Join John McWade for an in-depth discussion in this video Color, part of Learning Graphic Design: Presentations.
- Color is powerful, and there are several ways to use it.…Here are the basics, the simplest is to differentiate…one element from another.…Company A is different from Company B.…Another is to reflect the industry that you're in.…And a third is to beatify.…The first rule of color is to use it sparingly.…That's because color operates on an emotional level.…We feel color.…
Red is the classic example, in the presence…of red we feel arousal, it gets our attention,…it can feel dangerous or exciting, it's hot.…Blue is the opposite, it's chill.…It's mellow, it's laid back.…Orange is tangy and zesty and happy…so having our emotions constantly stirred gets tiring.…This is why default PowerPoint charts can be so agitating.…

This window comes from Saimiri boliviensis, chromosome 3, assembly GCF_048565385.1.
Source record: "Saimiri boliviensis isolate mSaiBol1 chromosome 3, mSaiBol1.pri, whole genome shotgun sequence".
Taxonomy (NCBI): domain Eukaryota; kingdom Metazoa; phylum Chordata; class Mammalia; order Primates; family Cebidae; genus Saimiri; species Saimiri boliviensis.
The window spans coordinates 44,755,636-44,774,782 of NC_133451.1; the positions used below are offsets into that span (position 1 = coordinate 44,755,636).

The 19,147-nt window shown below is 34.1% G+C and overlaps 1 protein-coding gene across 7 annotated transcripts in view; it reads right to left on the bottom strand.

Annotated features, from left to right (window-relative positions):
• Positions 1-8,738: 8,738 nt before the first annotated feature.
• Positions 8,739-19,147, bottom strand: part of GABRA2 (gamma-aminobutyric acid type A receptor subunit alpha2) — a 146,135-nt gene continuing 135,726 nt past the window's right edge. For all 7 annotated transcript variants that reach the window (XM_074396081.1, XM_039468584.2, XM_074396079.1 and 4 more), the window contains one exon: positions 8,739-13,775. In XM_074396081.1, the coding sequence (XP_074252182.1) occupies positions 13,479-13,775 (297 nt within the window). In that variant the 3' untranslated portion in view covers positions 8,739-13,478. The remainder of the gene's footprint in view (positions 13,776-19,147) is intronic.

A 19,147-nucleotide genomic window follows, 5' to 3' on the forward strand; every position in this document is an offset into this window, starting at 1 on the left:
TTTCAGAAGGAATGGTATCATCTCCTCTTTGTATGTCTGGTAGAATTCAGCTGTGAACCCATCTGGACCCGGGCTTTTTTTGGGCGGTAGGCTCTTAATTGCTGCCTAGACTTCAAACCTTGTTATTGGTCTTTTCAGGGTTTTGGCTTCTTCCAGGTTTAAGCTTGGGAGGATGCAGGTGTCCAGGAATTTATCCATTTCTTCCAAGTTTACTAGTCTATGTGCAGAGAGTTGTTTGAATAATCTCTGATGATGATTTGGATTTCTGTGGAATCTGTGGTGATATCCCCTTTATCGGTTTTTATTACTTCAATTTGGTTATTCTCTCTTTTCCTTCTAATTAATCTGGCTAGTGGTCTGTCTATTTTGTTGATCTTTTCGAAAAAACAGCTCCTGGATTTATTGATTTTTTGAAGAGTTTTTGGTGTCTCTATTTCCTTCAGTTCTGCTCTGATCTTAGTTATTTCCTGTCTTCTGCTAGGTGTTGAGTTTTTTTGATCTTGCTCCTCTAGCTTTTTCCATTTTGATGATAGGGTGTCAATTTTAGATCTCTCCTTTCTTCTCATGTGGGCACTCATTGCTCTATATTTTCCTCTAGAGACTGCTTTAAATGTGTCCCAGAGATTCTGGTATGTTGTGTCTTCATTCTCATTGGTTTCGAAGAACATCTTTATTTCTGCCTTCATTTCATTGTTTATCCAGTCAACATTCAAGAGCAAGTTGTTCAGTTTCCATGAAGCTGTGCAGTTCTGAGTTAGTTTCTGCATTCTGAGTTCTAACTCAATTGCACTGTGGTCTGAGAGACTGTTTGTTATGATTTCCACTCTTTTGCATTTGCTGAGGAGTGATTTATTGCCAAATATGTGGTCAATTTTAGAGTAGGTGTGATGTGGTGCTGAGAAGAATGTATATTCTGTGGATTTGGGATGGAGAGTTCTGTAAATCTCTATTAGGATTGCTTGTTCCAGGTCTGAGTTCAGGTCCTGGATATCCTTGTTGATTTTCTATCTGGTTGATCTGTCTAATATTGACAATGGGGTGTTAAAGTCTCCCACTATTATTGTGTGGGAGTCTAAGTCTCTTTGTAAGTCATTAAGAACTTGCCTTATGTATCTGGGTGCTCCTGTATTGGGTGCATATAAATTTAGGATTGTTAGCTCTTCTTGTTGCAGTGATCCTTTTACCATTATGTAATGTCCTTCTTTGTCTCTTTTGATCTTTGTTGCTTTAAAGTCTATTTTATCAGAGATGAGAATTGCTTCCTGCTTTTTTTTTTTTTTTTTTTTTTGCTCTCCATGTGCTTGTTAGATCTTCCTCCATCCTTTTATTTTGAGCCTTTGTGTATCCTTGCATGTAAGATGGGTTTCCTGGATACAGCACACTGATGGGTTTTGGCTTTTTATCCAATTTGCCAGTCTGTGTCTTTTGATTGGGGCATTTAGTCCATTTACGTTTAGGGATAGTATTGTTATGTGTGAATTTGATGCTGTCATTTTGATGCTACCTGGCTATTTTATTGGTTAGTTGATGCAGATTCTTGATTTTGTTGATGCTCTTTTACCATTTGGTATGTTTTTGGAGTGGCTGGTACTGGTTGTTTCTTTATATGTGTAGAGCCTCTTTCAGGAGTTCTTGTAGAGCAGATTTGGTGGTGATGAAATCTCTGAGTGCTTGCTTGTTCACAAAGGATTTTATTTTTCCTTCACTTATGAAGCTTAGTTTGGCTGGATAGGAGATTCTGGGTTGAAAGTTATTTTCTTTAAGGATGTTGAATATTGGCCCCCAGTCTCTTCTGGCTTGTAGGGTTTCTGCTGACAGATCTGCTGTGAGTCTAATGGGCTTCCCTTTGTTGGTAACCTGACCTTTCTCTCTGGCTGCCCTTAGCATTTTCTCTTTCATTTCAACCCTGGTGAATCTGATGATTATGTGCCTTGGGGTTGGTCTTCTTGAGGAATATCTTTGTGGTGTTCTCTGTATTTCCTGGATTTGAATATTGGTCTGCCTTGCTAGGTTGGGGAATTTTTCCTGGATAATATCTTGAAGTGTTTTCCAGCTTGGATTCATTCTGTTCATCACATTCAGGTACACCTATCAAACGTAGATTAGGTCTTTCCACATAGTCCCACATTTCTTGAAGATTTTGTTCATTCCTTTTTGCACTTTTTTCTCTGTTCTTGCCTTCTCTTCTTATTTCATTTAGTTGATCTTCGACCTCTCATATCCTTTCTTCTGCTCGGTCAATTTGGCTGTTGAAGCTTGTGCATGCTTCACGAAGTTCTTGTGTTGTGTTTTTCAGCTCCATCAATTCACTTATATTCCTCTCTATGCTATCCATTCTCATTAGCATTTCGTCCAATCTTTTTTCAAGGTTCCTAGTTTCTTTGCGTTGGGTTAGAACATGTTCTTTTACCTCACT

There are two good ways to tone down its impact.…One is to use just a little bit.…A little color looks much different from a lot of color.…A spot of red, for example, is a great way…to highlight something, it's a focal point.…It catches your eye.…A full screen of red, however, blows you across the room.…
Good presentations take time and thought. Design is too important to leave to a computer! Use these techniques to make personalized, thoughtful presentations that both educate and inspire.
- Putting data in a story form
- Using a simple background
- Choosing the right typeface
- Incorporating charts, photos, and illustrations
- Connecting emotionally with your audience